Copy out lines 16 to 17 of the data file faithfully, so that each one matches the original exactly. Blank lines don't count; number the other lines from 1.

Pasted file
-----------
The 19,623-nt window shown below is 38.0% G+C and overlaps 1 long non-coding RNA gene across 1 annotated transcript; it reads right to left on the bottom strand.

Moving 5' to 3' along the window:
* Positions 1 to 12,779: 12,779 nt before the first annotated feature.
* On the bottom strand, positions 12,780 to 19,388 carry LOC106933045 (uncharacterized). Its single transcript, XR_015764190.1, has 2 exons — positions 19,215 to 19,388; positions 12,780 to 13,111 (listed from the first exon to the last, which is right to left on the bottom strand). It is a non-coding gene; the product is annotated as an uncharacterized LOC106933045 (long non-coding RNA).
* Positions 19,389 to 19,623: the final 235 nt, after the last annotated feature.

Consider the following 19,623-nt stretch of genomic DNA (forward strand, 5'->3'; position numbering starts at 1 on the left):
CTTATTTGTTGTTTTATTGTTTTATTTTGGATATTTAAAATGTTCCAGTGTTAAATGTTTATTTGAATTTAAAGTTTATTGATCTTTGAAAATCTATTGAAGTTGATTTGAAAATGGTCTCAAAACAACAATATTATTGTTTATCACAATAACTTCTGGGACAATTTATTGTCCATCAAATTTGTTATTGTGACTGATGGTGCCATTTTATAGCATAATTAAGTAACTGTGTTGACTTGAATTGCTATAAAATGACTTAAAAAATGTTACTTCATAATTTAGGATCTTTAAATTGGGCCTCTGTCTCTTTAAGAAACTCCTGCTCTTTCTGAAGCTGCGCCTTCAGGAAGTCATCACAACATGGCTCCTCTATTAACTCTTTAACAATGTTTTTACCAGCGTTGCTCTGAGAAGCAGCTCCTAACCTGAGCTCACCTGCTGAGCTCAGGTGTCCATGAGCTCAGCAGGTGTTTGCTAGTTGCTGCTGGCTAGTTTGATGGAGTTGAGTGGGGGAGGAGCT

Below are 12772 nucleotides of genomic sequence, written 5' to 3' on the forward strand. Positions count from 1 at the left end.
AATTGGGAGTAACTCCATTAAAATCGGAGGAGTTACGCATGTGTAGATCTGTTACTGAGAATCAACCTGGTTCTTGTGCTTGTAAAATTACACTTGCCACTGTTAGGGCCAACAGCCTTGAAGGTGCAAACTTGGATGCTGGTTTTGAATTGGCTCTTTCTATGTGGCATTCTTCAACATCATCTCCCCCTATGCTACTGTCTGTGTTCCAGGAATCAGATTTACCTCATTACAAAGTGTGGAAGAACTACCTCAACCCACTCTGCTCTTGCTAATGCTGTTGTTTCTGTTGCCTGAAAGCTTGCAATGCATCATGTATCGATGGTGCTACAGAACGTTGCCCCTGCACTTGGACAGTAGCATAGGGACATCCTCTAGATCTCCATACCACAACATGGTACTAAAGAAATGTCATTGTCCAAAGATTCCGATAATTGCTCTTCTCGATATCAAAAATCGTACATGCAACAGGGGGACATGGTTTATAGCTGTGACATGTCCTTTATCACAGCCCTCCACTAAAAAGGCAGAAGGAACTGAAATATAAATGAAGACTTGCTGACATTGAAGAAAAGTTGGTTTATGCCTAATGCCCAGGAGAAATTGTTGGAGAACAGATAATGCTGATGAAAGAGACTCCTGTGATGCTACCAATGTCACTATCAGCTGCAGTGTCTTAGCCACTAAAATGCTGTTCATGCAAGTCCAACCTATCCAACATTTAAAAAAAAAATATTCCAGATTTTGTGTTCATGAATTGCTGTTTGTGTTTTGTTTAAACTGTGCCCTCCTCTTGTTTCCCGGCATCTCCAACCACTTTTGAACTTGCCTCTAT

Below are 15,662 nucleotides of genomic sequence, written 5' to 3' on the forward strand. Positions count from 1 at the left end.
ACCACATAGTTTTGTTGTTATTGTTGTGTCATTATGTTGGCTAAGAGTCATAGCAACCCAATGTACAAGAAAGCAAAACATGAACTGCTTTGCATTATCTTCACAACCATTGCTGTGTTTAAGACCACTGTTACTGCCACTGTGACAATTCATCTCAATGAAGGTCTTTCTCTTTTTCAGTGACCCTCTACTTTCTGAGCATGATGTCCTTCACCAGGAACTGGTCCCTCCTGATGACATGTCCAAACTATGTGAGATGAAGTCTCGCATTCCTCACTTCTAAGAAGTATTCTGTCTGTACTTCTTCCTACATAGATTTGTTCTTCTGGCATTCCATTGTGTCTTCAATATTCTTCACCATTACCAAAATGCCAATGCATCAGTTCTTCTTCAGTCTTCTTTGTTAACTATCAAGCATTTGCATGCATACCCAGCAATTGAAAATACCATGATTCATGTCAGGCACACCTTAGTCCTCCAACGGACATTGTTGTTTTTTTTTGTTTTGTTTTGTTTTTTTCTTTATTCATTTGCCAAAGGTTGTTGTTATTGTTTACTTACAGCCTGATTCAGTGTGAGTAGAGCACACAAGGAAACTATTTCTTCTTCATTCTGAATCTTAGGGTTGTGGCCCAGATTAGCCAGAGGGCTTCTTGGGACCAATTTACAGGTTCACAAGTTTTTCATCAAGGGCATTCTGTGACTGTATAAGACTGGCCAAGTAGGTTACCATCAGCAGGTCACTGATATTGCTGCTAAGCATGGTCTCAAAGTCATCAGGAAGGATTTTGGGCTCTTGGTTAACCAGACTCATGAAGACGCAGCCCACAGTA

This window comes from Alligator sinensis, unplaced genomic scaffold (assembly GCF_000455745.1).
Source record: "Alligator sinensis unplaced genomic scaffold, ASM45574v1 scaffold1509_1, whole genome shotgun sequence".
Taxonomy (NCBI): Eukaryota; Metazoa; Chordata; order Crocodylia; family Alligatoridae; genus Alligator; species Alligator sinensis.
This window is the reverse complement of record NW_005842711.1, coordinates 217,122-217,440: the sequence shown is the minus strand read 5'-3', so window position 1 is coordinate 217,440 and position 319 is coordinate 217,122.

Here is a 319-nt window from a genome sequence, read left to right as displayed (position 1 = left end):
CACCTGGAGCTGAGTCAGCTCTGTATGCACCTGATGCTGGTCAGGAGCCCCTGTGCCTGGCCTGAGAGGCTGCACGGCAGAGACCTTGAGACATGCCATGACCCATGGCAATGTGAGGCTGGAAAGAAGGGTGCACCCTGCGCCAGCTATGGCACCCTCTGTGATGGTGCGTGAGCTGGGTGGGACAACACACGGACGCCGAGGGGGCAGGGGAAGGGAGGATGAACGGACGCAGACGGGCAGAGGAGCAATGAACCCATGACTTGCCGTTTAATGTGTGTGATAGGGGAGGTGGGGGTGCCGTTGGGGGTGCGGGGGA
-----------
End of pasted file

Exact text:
Here is a 319-nt window from a genome sequence, read left to right as displayed (position 1 = left end):
CACCTGGAGCTGAGTCAGCTCTGTATGCACCTGATGCTGGTCAGGAGCCCCTGTGCCTGGCCTGAGAGGCTGCACGGCAGAGACCTTGAGACATGCCATGACCCATGGCAATGTGAGGCTGGAAAGAAGGGTGCACCCTGCGCCAGCTATGGCACCCTCTGTGATGGTGCGTGAGCTGGGTGGGACAACACACGGACGCCGAGGGGGCAGGGGAAGGGAGGATGAACGGACGCAGACGGGCAGAGGAGCAATGAACCCATGACTTGCCGTTTAATGTGTGTGATAGGGGAGGTGGGGGTGCCGTTGGGGGTGCGGGGGA